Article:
Hay, don’t say nay — this was the pukka chukka
● Other polo tournaments might be just an excuse to party, but the African Polo Open eschews the rent-acrowd for a more swish set.
The continental horse-mounted team event was held last Sunday at the sprawling Rosefield Polo Club grounds in Centurion, Gauteng.
The event is the brainchild of Masedi and Kgomotso Molosiwa, who I meet moments after arriving.
“You’ll be glad to know we are serving canapés this year,” says Kgomotso, cheekily referring to my lament last year about the lack of welcome snacks.
On cue, waiters proffer trays of miniature tacos, veg tartlets and Namibian oysters as I make my way inside the stylish marquee.
That is where Masedi introduces me to the acting Nigerian high commissioner, Adamu Bako, who, sporting a baseball cap, is a tad underdressed for this most chic of outings.
Then it’s hello to a couple I’ve not seen in ages: businessman Moss Mashishi and his wife Tsholo.
Tsholo, who is finishing her second degree, tells me she will soon return to our TV screens, this time not as a newsreader but as an actress on an e.tv soapie.
Next I meet a man who can proudly claim to have turned down the Guptas: Isaac Shongwe of Letsema Consulting.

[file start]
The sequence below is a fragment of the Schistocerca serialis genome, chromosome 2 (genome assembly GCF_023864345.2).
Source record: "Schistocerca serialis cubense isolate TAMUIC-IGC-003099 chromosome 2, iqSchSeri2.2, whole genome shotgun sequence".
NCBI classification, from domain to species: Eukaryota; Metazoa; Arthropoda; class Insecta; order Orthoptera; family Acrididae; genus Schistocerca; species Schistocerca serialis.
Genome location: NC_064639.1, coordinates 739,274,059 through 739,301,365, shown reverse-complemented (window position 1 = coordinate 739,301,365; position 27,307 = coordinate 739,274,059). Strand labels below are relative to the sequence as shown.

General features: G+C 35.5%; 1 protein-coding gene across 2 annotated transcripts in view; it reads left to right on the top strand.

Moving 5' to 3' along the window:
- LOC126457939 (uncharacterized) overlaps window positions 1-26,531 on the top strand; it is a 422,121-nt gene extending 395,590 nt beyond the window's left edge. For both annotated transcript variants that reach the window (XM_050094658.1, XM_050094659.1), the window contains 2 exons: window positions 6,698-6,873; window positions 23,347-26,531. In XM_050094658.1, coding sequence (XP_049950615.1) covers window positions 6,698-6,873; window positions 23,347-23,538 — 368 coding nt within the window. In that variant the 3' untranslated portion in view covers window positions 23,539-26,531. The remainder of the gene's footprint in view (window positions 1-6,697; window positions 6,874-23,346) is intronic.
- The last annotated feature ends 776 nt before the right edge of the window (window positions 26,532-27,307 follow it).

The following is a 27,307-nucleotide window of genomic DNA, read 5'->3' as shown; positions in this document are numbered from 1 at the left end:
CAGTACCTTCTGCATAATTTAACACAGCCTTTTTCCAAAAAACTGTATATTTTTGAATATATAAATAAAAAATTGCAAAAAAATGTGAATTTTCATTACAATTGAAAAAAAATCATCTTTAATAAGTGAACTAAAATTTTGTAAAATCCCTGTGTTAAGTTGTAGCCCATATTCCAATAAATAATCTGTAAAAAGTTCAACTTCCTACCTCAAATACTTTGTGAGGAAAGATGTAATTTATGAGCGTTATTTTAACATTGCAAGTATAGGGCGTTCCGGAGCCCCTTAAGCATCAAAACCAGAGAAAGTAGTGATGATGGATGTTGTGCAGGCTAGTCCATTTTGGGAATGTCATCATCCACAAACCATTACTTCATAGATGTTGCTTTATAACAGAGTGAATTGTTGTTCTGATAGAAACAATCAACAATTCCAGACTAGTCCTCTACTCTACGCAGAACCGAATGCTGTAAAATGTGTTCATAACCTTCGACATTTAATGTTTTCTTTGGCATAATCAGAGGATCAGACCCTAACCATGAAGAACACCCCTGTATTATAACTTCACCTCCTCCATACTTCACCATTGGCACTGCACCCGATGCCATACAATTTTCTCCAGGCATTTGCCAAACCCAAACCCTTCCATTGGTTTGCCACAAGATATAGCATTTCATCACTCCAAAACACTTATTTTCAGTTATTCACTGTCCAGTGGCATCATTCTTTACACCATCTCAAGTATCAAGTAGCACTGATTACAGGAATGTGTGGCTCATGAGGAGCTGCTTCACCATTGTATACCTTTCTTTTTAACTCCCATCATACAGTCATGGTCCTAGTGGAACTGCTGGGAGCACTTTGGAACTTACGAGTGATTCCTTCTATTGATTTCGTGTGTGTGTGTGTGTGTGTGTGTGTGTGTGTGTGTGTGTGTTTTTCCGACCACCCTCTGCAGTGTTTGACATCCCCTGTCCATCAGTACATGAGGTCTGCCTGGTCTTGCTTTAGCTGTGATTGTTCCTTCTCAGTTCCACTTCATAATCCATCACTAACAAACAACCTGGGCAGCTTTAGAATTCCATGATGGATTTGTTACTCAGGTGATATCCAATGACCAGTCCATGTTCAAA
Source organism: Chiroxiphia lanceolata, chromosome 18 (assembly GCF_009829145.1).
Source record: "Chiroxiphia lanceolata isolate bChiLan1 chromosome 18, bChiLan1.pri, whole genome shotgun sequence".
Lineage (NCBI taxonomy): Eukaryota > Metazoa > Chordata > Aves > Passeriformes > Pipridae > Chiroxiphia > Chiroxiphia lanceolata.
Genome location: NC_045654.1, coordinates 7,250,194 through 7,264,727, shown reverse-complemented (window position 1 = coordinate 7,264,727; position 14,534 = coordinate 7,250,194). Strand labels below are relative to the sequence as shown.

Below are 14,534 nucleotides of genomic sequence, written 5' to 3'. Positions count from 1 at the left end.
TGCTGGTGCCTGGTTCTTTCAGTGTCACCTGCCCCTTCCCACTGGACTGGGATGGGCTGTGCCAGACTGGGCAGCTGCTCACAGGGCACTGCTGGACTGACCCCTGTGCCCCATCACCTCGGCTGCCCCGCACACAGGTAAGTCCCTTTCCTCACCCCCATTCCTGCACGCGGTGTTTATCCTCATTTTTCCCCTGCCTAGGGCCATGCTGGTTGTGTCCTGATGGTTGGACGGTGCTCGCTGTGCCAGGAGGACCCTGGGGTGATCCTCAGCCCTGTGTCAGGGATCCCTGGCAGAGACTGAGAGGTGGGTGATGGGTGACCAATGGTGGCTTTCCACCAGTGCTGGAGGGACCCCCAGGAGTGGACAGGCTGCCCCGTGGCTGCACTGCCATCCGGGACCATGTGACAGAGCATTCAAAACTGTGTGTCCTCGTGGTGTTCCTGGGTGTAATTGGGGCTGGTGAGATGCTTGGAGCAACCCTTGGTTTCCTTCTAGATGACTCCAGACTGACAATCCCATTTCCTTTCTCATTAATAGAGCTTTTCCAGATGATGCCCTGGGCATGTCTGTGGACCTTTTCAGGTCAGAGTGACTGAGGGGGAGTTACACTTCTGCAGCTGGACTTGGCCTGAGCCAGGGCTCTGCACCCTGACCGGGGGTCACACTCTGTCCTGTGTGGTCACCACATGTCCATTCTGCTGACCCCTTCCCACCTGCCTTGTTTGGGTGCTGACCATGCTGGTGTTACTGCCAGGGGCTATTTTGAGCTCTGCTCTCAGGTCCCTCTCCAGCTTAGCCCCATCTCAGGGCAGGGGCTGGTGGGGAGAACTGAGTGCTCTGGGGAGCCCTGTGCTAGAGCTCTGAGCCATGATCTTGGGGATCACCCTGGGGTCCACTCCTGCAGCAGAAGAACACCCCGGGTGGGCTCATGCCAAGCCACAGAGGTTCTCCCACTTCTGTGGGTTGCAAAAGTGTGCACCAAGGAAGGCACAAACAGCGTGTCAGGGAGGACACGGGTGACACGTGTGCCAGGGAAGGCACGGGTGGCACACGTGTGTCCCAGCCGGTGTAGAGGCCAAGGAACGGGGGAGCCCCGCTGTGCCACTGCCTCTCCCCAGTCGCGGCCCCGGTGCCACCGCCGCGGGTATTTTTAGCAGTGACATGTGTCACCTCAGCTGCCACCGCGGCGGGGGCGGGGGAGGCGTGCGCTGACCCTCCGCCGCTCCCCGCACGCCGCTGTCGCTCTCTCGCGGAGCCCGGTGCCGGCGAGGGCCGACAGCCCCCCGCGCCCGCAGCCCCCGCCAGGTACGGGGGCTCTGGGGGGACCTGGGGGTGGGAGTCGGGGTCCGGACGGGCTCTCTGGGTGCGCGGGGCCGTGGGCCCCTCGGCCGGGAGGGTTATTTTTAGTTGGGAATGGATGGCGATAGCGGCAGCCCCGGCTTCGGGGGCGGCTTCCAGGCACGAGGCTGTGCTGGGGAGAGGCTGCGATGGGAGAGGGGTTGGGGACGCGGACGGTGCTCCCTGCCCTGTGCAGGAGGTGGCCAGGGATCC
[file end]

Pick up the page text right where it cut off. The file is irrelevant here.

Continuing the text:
Letsema was infamously dropped by McKinsey as its BEE partner at Transnet in favour of Regiments and then Trillian, back in 2012. Isaac shakes his head as he recalls the strange turn of events.
“They tried to buy my company and so I made up a ridiculous amount and they still said ‘yes’. That’s when you know something is wrong,” said the businessman, there with his wife Khumo.
Sir, I’m sure justice Zondo would find your story fascinating …
Sitting down to lunch, I find myself in equally intriguing company: on my right is Lebogang Montjane, the head of the Independent Schools Association, who brought along his daughter Ramadimetja. Across from me is powerhouse couple Andile Mazwai, who gave up a lucrative career as a stockbroker to run the National Stokvel Association, and his wife, Mondo, a member of the Competition Tribunal.
As we tuck in to starters including springbok carpaccio, smoked salmon rostis and a yummy artichoke, quinoa and burrata cheese salad, we are joined by a man without whom the day’s match would not have happened.
That’s Kwame Awuah-Darko, who, as well as running Ghana’s biggest oil refinery, boasts a stable of about 200 polo ponies — including a few ridden by the South African and Nigerian teams competing on the day.
Kwame, there with his partner Delia Whigham, who is due to give birth to their first child next month, tells us his love affair with the sport started at an early age.
“I rode my first horse when I was three, and watched my first polo match when I was 11. I was immediately hooked,” he says as our mains, grilled fish and pulled lamb shoulder, are served.
And the match? In a thrilling joust, we beat our West African cousins six to four.